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“Intelligent Commodity Trading and Risk Management” A Presentation Co-sponsored by PRMIA-Chicago, CAIA-Chicago, and the Arditti Center for Risk Management, DePaul University June 30, 2011 Ms. Hilary Till, Principal, Premia Capital Management, LLC; Fellow, Arditti Center for Risk Management, DePaul University; Research Associate, EDHEC-Risk Institute; Steering Committee Member, PRMIA-Chicago; and Member of the Commodities & CTAs Curriculum Committee, CAIA Association Disclaimers • This presentation is provided for educational purposes only and should not be construed as investment advice or an offer or solicitation to buy or sell securities or other financial instruments. • The opinions expressed during this presentation are the personal 1929 stock certificate for crude-oil-development company in Alberta, opinions of Hilary Till and do not Canada. necessarily reflect those of other organizations with which Ms. Till is affiliated. • Any (inadvertent) errors and omissions are the responsibility of Ms. Till alone. 2 Commodity Futures Trading & Risk Management * I. Commodity Speculation II. Risk Management III. Commodity Product Innovations * For an article based on this presentation, please see: Till, H., 2011, “Intelligent Commodity Trading & Risk Management,” Commodities Now, http://www.commodities -now.com, March, pp. 63-68. Icon above is based on the statue in the Chicago Board of Trade plaza. 3 I. Commodity Speculation A. Historical View B. CFTC Data C. Prices and Futures Positions D. Comparison to Fundamental Factors 4 A. Historical View Holbrook Working’s Four Conditions for a Futures Market to Survive and Prosper 1. The contract terms and commission charges must be such as to attract appreciable use of the futures contract for merchandising purposes. 2. There must exist a possibility of attracting enough speculation to provide at least a reasonably fluid market. Source: Working (1970). 5 A. Historical View Holbrook Working 3. Handlers of the commodity must have reason to make substantial use of the futures contracts as temporary substitutes for merchandising contracts that they will make later. 4. There must exist adequate public recognition of the economic usefulness of the futures market. Source: Working (1970). 6 A. Historical View University of Illinois Research: Is There Excessive Speculation in the Agricultural Futures Markets? • While the increase in long-only speculation has received the most publicity, the increase in the size of short hedging positions is equally interesting. • Agricultural futures contracts have not had a historically high level of speculative (vs. hedging) activity, based on Working’s Speculative T index. Source: Sanders et al. (2008). 7 B. CFTC Data Disaggregated Commitments of Traders Report • The T index is a traditional metric for evaluating the balance of speculation-versus-hedging in a futures market. • With the 2009 release of additional CFTC data, one can calculate the T index for the U.S. oil exchange-traded futures-and-options markets. • One can examine the historical agricultural This EDHEC‐Risk Position Paper on Excessive Speculation is available futures markets as a guide to the typical balance at: http://www.edhec‐risk.com. of hedging-versus-speculation over many decades. Source: Till (2009a). 8 B. CFTC Data US Oil Futures Markets • Based on this traditional speculative metric, the balance of outright speculators in the NYMEX oil futures markets does not appear excessive relative to commercial hedging needs. Source: Till (2009b). • See next slides for other related research. Source: Till (2009a). 9 C. Prices and Futures Positions Managed Money and Swap Dealer Positions Oil Prices and Futures Positions Weekly Data, June 2006 through October 2009, Positions are for Managed Money and Swap Dealers, Futures Plus Options 250,000 $160 $140 Oil Prices 200,000 Net Positions $120 Price in $ per Barrel $100 150,000 Contracts $80 100,000 $60 $40 50,000 $20 - $- Jun-06 Jun-07 Jun-08 Jun-09 Managed Money and Sw ap Dealer Futures-and-Options Positions Front-Month NYMEX Oil Futures Price Graph Based on Ribeiro et al. (2009), Chart 1. Source: Ribeiro et al. (2009). 10 C. Prices and Futures Positions Oil Prices: The True Role of Speculation • “… we would say that alert futures traders, who noted that both the heating-oil crack spread and the Baltic [shipping] indices were successively peaking in the late-May-to-late-July period, had a number of warning signs that a fundamental source of demand for oil appeared to be diminishing in short order.” Source: Amenc et al. (2008). This EDHEC-Risk Position Paper on Speculation is available at: http://www.edhec-risk.com. Source: Till (2008b). 11 C. Prices and Futures Positions Oil Prices: The Actual Impact of Speculation Hypothesized Direction of Causality Price Changes lead Position Position Changes lead Price • “[T]hese tests are consistent Trader Classification Changes Changes Direction Significant? P Value Direction Significant? P Value with the view that current oil All Commercials (includes Manufacturers, Commercial + Yes .000 - No .418 Dealers, Producers, Other prices are being driven by Commercial Traders, and Swap Dealers) fundamental supply and Manufacturers Commercial Dealers + + Yes Yes .000 .000 - - No No .225 .130 demand factors.” Producers Other Commercial + - Yes No .036 .623 - - No No .160 .918 Traders Swap Dealer - Yes .001 - No .582 All Non-Commercials (includes Hedge Funds, - Yes .000 - No .451 Floor Brokers & Traders) Hedge Funds - Yes .000 - No .510 Floor Brokers & - No .683 - No .351 Traders Non-Registered - No .873 - No .575 Participants All Non-Commercials combined with Swap - Yes .000 - No .251 Dealers Source: Buyuksahin, B. and J. Harris, 2008, “Do Speculators Move Crude Oil Prices?”, CFTC‐Office of the Chief Economist, Working Paper, Fall. The study uses daily data from January 2003 to October 2008. Source: ITF (2009). 12 D. Fundamental Factors Aggregate Demand Growth • When “analyzing two very distinct commodities – crude oil and fine wine …” • … two International Monetary Fund researchers find that there are common macroeconomic factors, which “are the main determinants of commodity prices.” • “Although supply constraints have the expected effect, aggregate demand growth is the key factor.” [Italics added.] Source: Cevik and Sedik (2011) as cited in Till (2011). 13 D. Fundamental Factors Aggregate Demand Growth • For both crude oil and fine wine, “… advanced economies account for more than half of global consumption [while] emerging economies make up the bulk of the incremental change in demand, thereby having a greater weight in commodity price formation,” which in turn “is a recent phenomenon.” • That said, “global excess liquidity … is likely to have magnified the price pressures stemming from supply/demand imbalances.” • See next slide. Source: Cevik and Sedik (2011) as cited in Till (2011). 14 D. Fundamental Factors Crude Oil and Fine Wine Prices Nominal Prices (Jan 1998 to Jun 2010) (Index, December 2003=100) 500 450 400 350 300 250 200 150 100 50 0 Jan-98 Jan-02 Jan-06 Jan-10 Monthly Data Oil prices Wine prices Data: Spot price of crude is measured by the monthly average price of Brent and West Texas Intermediate. Monthly Fine Wine prices are measured by the Liv-ex Fine Wine Investable Index. Graph Based on Cevik and Sedik (2011), Figure 1. 15 II. Risk Management A. Institutional Risk Management B. Proprietary Trading Risk Management C. Hedge Fund Risk Management D. Fund-of-Hedge-Funds Diversification E. Market Risk Management F. Due Diligence G. FCM Monitoring Based on Till (2008a). 16 A. Institutional Risk Management Case Study Lessons • Establish clear-cut compliance and ethics programs, not just for the trading staff but also for senior management. • Always get your marks from large, legitimate, established brokers, publishers, or exchanges. • Ensure that one’s trading activity is diversified across more than one broker. • Impose strict position limits in all electronic trading systems. Source: Till (2008a). 17 B. Proprietary Trading Risk Management Types of Risks • The risk of personal bankruptcy is sufficiently large that a complex system of controls and incentives becomes a moot point. • The main risks are structural breaks in empirical regularities. Rembrandt’s Storm on the Sea of Galilee, Isabella Stewart Gardner Museum, Boston, and Cover of Against the Gods: The Remarkable Story of Risk by P. Bernstein, (New York: John Wiley & Sons), 1996. Source: Till (2008a). 18 C. Hedge Fund Risk Management Types of Risks • Hedge funds are a hybrid of an institutional asset-management firm and a proprietary trading firm, depending on how much of the principals’ wealth is at risk. • For large-scale hedge funds, operational risk issues are what is paramount. Source: Till (2008a). 19 D. Fund-of-Hedge-Funds Diversification Diversification of Idiosyncratic Risks A fund-of-funds can potentially dampen the sharp peaks-and-troughs in profitability of individual managers, as demonstrated in Akey (2007). • Even with this in mind, each individual manager should take steps to keep their market risk within well- understood bounds. Source: Till (2008a). 20 E. Market Risk Management Elements of Commodity Risk Management • Trade construction • Sizing • Exit strategy • Scenario analyses This EDHEC‐Risk Position Paper on • Choice of leverage level Amaranth is available at: http://www.edhec‐risk.com. Source: Till (2008a). 21 F. Due Diligence Business Risk • Business Inexperience • Loss of Information Edge • Unverifiable Track Record • Fraud Source: Akey et al. (2006). 22 G. FCM Monitoring FCM Financial Monitoring • The CFTC monitors financial data for FCMs and provides this information on their website. Financial Data for Futures Commissions Merchants Futures commission merchants (FCMs) must file monthly financial reports with the CFTC's Division of Clearing and Intermediary Oversight within 17 business days after the end of the month. Selected financial information from these reports is published below. The most recent month-end information generally is added within 12 business days after FCMs file their reports, but occasionally may be added later. For example: The 17th business day filing “due date" for February 28, 2009 financial reports was March 24, 2009. The 12 business day target for posting these data was April 9, 2009. Once posted, the CFTC does not revise this information to reflect any amended financial information subsequently received. Description of Report Data Fields 2009 November 30, 2009 PDF Excel October 31, 2010 PDF Excel September 30, 2009 PDF Excel August 30, 2009 PDF Excel Historical FCM Reports Source: http://www.cftc.gov. 23 III. Product Innovations A. Commodity Indices B. Commodity Structures C. Commodity Investor Concerns 24 A. Commodity Indices Enhancement of Traditional Indices • Commodity-index providers have created next-generation indexes, which attempt to methodically provide exposure to spot commodity prices while minimizing the carrying costs of such investments, particularly in the energy sector. Source: Till (2007). 25 A. Commodity Indices Beta • Choice of index: given that the driver of returns could be spot returns (and not roll returns), going forward. Backwardation: Contango: Crude Oil Curve February 2004 Crude Oil Curve February 2007 Crude Oil Price Curve: February 2004 Crude Oil Price Curve: February 2007 37 65.5 65 35 64.5 64 33 63.5 63 P rice 31 Price 62.5 62 29 61.5 61 27 60.5 60 25 59.5 59 Se 4 S e 05 S e 06 Se 7 Se 8 Se 9 S e 10 M 4 M 5 M 6 M 7 M 8 M 9 10 -0 -0 -0 -0 0 0 0 0 0 0 - - - p- p- p- p- p- p- p- ar ar ar ar ar ar ar 7 8 9 0 1 2 7 8 9 0 1 2 r- 0 r- 0 r- 0 r- 1 r- 1 r- 1 -0 -0 -0 -1 -1 -1 M ct ct ct ct ct ct Ap Ap Ap Ap Ap Ap O O O O O O Date Date Source of Data: The Bloomberg. 26 [Price is in dollars per barrel.] B. Commodity Structures Commodity-Linked Notes • The SEC website, EDGAR, shows the latest commodity-linked notes issued by the money-center banks. [EDGAR stands for the “Electronic Data Gathering, Analysis and Retrieval” system.] Source: EDGAR [http://www.sec.gov/edgar.shtml]. 27 B. Commodity Structures Exchange-Traded Funds (ETFs) • Last year, for example, the first U.S. platinum and palladium ETFs were launched, giving US investors easier access to these metals for large-scale direct investment. (Reuters, 1/7/10) 28 C. Commodity Investor Concerns Proxies for Oil Investment (12/31/08 to 12/31/09): • Canadian dollar vs. US dollar: +15.72% • Norwegian Krone vs. US dollar: +20.03% • S&P GSCI All Crude Index Total Return: +13.15% • Rolling Front-Month Crude Oil Futures Contract: +77.94% • Exxon Mobile Corporation Total Return (Dividends Reinvested): -12.60% Source of Data: The Bloomberg. 29 C. Commodity Investor Concerns Proxies for Oil Investment (12/31/09 to 5/31/11): • Canadian dollar vs. US dollar: +8.75% • Norwegian Krone vs. US dollar: +4.90% • S&P GSCI All Crude Index Total Return: +18.25% • Rolling Front-Month Crude Oil Futures Contract: +29.41% • Exxon Mobile Corporation Total Return (Dividends Reinvested): +27.17% … BP Total Return: -17.53% Source of Data: The Bloomberg. 30 C. Commodity Investor Concerns Proxy for Commodities: Canadian Dollar • Using quarterly data, “As regards the most recent appreciation of the Canadian dollar between 2002 and 2007, the two common factors [i.e., commodity prices and the relative fiscal position of Canada and the U.S.] together explain more than 60 percent of the appreciation in the Canada-U.S. exchange rate. • “Of this rise, the U.S. [debt-related] factor … explains about 50 percent, while commodities explain the other half.” Source: Cayen et al. (2010) as cited in Till (2011). 31 C. Commodity Investor Concerns Proxy for Commodities: Canadian Dollar Debt-to-GDP Ratios: Relative to the United States Quarterly Data 1970 to 2008 40 30 20 10 0 -10 1970q1 1973q2 1976q3 1979q4 1983q1 1986q2 1989q3 1992q4 1996q1 1999q2 2002q3 2005q4 Canada Graph Based on Cayen et al. (2010), Figure 5. 32 Conclusion Outlook • Barclays Capital noted that the reasons to still be constructive on commodities were as follows: – The historically positive Inflows into Commodities impact of negative real (in Billions of US Dollars) interest rates on 80 70 Medium-term notes commodity prices; 60 50 Exchange traded products Index sw aps – The long-run 40 30 diversification benefits of 20 commodities, and 10 0 -10 – The potential of -20 2000 2001 2002 2003 2004 2005 2006 2007 2008 2009 2010 geopolitical risks to skew Graph Based on Norrish and Sen (2011), Figure 1. commodity prices to the upside. Source: Barclays (2010). 33 Conclusion Outlook • Deutsche Bank notes that the commodity sector’s appeal reflects investor appetite… – to gain exposure to emerging markets, – to hedge against tail events, and – to hedge against possible higher inflation ahead. Source: Lewis (2011). 34 Conclusion Performance Update Across Diverse Commodity Indices & Strategies SPGSCI: S&P 500 Goldman Sachs Commodity Commodity Index Returns Quarter to Date Index DBLCI-MR: Deutsche Bank Liquid Commodity 10 8.9 Index – Mean Reversion 8 Total returns % 6 DBLCI-OY: Deutsche Bank Liquid Commodity 3.9 Index – Optimal Yield 4 1.3 2 DJUBS: Dow Jones UBS (Commodity Index) 0 DBLCI – MRE: Deutsche Bank Liquid Commodity -2 -2.4 Index – Mean Reversion Enhanced -4 -4.1 -4.0 -3.6 -6 -5.1 DBLCI Apex: Deutsche Bank Liquid Commodity Index Apex. This index “is a risk weighted S combination of three strategies of mean RE R Y CI st x UB m I-O pe I-M GS e I-M tu reversion, carry and momentum” rv IA DJ LC LC SP en Ha LC LC DB DB om DB DB DB DB Harvest: A Deutsche Bank commodity futures M DB spread strategy DB Momentum: A Deutsche Bank commodity Sources of Data: Deutsche Bank, Bloomberg Finance LP (Data up to June 15, 2011). momentum strategy Graph Based on Lewis et al. (2011b), p. 1. 35 Conclusion Outlook • As of 6/17/11, the front-month WTI crude oil futures contract price was priced at $93.01 per barrel. • In gold terms, the price of crude oil is near its long- term average level. See next slide. 36 Conclusion Outlook Oil in Gold Terms Cost of 1 Ounce of Gold in Barrels of Oil Based on Rolling Front-Month Com ex Gold and NYMEX WTI Oil Futures Contracts (Monthly Data: 3/83 to 5/11) Long-Term Average: 15.71 Barrels 35 30 25 Barrels of Oil 20 15 10 5 0 3 5 7 9 1 3 5 7 9 1 3 5 7 9 1 -8 -8 -8 -8 -9 -9 -9 -9 -9 -0 -0 -0 -0 -0 -1 ar ar ar ar ar ar ar ar ar ar ar ar ar ar ar M M M M M M M M M M M M M M M Month-End Source of Data: Bloomberg. 37 Conclusion Outlook Spare Capacity Cushion in Question OPEC Spare Capacity Scenarios Libya crude oil production Algeria crude oil production 6.0 5.0 4.0 Million Bb/Day ` 3.0 2.0 1.0 0.0 1994 1996 1998 2000 2002 2004 2006 2008 2010 Graph Based on Lewis et al. (2011a). 38 References Akey, R., H. Till, and A. Kins, 2006, “Natural Resources Fund-of- Funds: Active Management, Risk Management, and Due Diligence,” a chapter in Fund of Hedge Funds: Performance, Assessment, Diversification and Statistical Properties (Edited by G. Gregoriou), Oxford: Elsevier Finance, pp. 383-399. Akey, R., 2007, “Alpha, Beta, and Commodities: Can a Commodities Investment be Both a High-Risk-Adjusted Return Source and a Portfolio Hedge?”, a chapter in Intelligent Commodity Investing (Edited by H. Till and J. Eagleeye), London: Risk Books, pp. 377-417; and in Journal of Wealth Management, Fall 2006, pp. 63–82. Amenc, N., B. Maffei, and H. Till, “Oil Prices: The True Role of Speculation,” EDHEC-Risk Publication, November 2008. Barclays Wealth Americas, 2010, “Commodities Macroeconomic Backdrop,” Barclays Wealth Americas in partnership with Barclays Capital presentation, November. Cayen, J-P., D. Coletti, R. Lalonde, and P. Maier, 2010, “What Drives Degas, Edgar, “The Cotton Exchange at New Orleans,” 1873, Exchange Rates? New Evidence from a Panel of US Dollar Bilateral Musée Municipal, Pau, France. Exchange Rates,” Bank of Canada Working Paper, May. For an article on the historical parallels between 1873 and Cevik, S. and T. Sedik, 2011, “A Barrel of Oil or a Bottle of Wine: How now, as seen when looking into the distant mirror of Degas’ Do Global Growth Dynamics Affect Commodity Prices?”, International painting, please see: Till, H., 2011, “Cotton Through a Distant Monetary Fund Working Paper, January. Mirror,” Commodities Now, http://www.commodities-now.com, March, pp. 28-29. 39 References [ITF] Interagency Task Force on Commodity Markets, 2009, “Special Report on Commodity Markets,” Draft, January 5th. This report was not formally released, but was accessed by the Wall Street Journal through a Freedom of Information Act request, as reported in Lynch (2010). The task force was chaired by Commodity Futures Trading Commission (CFTC) staff. Lewis, M., 2011, “Commodities Outlook,” Deutsche Bank Global Markets Research, January 11. Lewis, M., D. Brebner, M. Hsueh, X. Fu, A. Sieminski, S. Choi, M-C., Lewis, and I. Curien, 2011a, “Commodities Weekly,” Deutsche Bank Global Markets Research, February 25. Lewis, M., M. Hsueh, X. Fu, A. Sieminski, S. Choi, M-C., Lewis, and I. Curien, 2011b, “Commodities Weekly,” Deutsche Bank Global Markets Research, June 17. Lynch, S., 2010, “CFTC Documents Reveal Internal Debate on Position Limits,” Wall Street Journal, May 14. Norrish, K., and A. Sen, 2011, “Commodity Cross Currents,” Barclays Capital Commodities Research, March 22. Ribeiro, R., L. Eagles, and N. von Solodkoff, 2009, “Commodity Prices and Futures Positions,” J.P. Morgan Global Asset Allocation & Alternative Investments, December 16. Sanders, D.R., S.H. Irwin, and R.P. Merrin, 2008, “The Adequacy of Speculation in Agricultural Futures Markets: Too Much of a Good Thing?” Marketing and Outlook Research Report 2008-02, Department of Agricultural and Consumer Economics, University of Illinois at Urbana-Champaign, June. Tang, F., 2010, “U.S. Platinum, Palladium ETFs Set to Trade on Friday,” Reuters, January 7. Till, H., 2007, “Value Investing in Commodity Futures,” The Price Report, August 21. Till, H. (2008a), “Case Studies and Risk Management Lessons in Commodity Derivatives Trading,” a chapter in Risk Management in Commodity Markets: From Shipping to Agriculturals and Energy (Edited by H. Geman), Chichester (UK): John Wiley & Sons Ltd., pp. 255-291. 40 References Till, H., (2008b), “The Oil Markets: Let the Data Speak for Itself,” EDHEC-Risk Publication, October. Till, H., 2009a, “Has There Been Excessive Speculation in the US Oil Futures Markets? What Can We (Carefully) Conclude from New CFTC Data?”, EDHEC-Risk Publication, November. Till, H., 2009b, “Speculation in Oil Futures,” Financial Times, December 7. Till, H., 2011, "Trade-Offs Between Commodity Futures and Other Proxies for Commodity Investment," Presentation at the EDHEC-Risk Alternative Investments Days Conference, The Tower (Tower Hill)-London, April 6. Working, H., 1970, “Economic Functions of Futures Markets,” a chapter in Futures Trading in Livestock – Origins and Concepts (Edited by H. Bakken), Chicago Mercantile Exchange. Presentation Prepared By Katherine Farren, CAIA, Premia Capital Management, LLC, http://www.premiacap.com. ® The logo and “Premia Capital” are registered in the U.S. Patent and Trademark Office. 41 Intelligent Commodity Investing Link to “Intelligent Commodity Investing”: www.riskbooks.com/intelligentcommodity http://www.prmia.org/Chapter_Pages/Chicago/RB07_ICI_LETTER-1.pdf 42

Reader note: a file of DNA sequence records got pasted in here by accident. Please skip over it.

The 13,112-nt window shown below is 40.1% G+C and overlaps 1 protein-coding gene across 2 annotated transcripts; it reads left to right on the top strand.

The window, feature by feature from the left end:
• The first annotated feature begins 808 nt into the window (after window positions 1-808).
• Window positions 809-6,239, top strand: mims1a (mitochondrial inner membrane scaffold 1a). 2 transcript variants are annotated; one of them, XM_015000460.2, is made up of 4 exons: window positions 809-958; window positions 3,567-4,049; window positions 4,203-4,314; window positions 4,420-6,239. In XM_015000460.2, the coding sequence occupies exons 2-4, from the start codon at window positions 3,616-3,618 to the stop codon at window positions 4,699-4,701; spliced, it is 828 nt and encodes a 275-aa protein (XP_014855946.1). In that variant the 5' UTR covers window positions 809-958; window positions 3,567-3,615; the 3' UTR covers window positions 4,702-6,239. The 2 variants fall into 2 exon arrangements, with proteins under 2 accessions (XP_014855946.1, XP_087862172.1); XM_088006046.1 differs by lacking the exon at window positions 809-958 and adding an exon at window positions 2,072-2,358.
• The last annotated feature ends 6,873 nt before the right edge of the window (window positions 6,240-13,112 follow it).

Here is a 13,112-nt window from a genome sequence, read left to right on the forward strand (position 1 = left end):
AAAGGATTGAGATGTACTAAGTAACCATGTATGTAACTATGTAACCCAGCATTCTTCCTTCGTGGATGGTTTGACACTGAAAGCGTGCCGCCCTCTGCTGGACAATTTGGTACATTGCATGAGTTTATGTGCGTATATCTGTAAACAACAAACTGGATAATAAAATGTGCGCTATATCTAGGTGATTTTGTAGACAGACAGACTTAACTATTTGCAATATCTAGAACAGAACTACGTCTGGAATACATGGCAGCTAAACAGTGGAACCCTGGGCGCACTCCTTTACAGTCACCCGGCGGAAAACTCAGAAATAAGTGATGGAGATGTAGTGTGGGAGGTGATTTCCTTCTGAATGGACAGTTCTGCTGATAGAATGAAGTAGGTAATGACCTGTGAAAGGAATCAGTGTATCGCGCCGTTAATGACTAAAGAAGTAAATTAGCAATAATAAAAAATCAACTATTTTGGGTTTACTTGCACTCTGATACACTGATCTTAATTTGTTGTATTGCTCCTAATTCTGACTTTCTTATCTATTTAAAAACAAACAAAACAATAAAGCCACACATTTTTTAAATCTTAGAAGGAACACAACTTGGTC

"“Intelligent Commodity Trading and Risk Management”"